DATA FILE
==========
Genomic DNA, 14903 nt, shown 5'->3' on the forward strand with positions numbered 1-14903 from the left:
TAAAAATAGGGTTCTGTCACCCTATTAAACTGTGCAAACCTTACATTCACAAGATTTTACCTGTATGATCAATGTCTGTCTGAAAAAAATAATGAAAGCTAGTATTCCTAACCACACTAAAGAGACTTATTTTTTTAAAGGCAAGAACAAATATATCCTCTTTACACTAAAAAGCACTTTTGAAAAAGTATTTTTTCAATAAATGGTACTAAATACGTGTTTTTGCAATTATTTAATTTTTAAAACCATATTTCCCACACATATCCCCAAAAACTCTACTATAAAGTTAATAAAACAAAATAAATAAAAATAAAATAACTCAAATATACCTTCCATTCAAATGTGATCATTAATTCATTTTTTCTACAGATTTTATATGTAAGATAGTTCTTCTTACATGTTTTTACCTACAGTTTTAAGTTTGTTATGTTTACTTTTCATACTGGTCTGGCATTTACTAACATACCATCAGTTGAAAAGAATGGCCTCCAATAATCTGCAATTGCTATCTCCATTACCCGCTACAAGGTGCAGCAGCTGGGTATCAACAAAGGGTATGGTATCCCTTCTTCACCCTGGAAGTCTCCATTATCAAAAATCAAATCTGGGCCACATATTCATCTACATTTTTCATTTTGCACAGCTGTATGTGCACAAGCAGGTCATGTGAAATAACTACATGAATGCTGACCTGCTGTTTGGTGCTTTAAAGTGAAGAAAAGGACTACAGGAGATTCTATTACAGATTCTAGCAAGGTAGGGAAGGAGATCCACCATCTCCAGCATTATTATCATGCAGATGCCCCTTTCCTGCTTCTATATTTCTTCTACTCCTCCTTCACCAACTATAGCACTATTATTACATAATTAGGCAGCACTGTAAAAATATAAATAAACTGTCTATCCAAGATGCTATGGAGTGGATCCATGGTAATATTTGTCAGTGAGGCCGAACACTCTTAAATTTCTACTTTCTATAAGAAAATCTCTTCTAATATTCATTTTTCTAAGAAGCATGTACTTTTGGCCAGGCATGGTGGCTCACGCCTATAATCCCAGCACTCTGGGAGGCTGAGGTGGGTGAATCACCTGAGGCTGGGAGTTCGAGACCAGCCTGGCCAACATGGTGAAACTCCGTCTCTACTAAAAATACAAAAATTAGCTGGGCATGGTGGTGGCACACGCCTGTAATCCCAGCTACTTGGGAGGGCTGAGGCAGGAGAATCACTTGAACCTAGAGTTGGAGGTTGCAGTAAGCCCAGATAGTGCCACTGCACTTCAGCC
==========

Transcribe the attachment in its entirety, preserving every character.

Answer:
Genomic DNA, 14903 nt, shown 5'->3' on the forward strand with positions numbered 1-14903 from the left:
TAAAAATAGGGTTCTGTCACCCTATTAAACTGTGCAAACCTTACATTCACAAGATTTTACCTGTATGATCAATGTCTGTCTGAAAAAAATAATGAAAGCTAGTATTCCTAACCACACTAAAGAGACTTATTTTTTTAAAGGCAAGAACAAATATATCCTCTTTACACTAAAAAGCACTTTTGAAAAAGTATTTTTTCAATAAATGGTACTAAATACGTGTTTTTGCAATTATTTAATTTTTAAAACCATATTTCCCACACATATCCCCAAAAACTCTACTATAAAGTTAATAAAACAAAATAAATAAAAATAAAATAACTCAAATATACCTTCCATTCAAATGTGATCATTAATTCATTTTTTCTACAGATTTTATATGTAAGATAGTTCTTCTTACATGTTTTTACCTACAGTTTTAAGTTTGTTATGTTTACTTTTCATACTGGTCTGGCATTTACTAACATACCATCAGTTGAAAAGAATGGCCTCCAATAATCTGCAATTGCTATCTCCATTACCCGCTACAAGGTGCAGCAGCTGGGTATCAACAAAGGGTATGGTATCCCTTCTTCACCCTGGAAGTCTCCATTATCAAAAATCAAATCTGGGCCACATATTCATCTACATTTTTCATTTTGCACAGCTGTATGTGCACAAGCAGGTCATGTGAAATAACTACATGAATGCTGACCTGCTGTTTGGTGCTTTAAAGTGAAGAAAAGGACTACAGGAGATTCTATTACAGATTCTAGCAAGGTAGGGAAGGAGATCCACCATCTCCAGCATTATTATCATGCAGATGCCCCTTTCCTGCTTCTATATTTCTTCTACTCCTCCTTCACCAACTATAGCACTATTATTACATAATTAGGCAGCACTGTAAAAATATAAATAAACTGTCTATCCAAGATGCTATGGAGTGGATCCATGGTAATATTTGTCAGTGAGGCCGAACACTCTTAAATTTCTACTTTCTATAAGAAAATCTCTTCTAATATTCATTTTTCTAAGAAGCATGTACTTTTGGCCAGGCATGGTGGCTCACGCCTATAATCCCAGCACTCTGGGAGGCTGAGGTGGGTGAATCACCTGAGGCTGGGAGTTCGAGACCAGCCTGGCCAACATGGTGAAACTCCGTCTCTACTAAAAATACAAAAATTAGCTGGGCATGGTGGTGGCACACGCCTGTAATCCCAGCTACTTGGGAGGGCTGAGGCAGGAGAATCACTTGAACCTAGAGTTGGAGGTTGCAGTAAGCCCAGATAGTGCCACTGCACTTCAGCC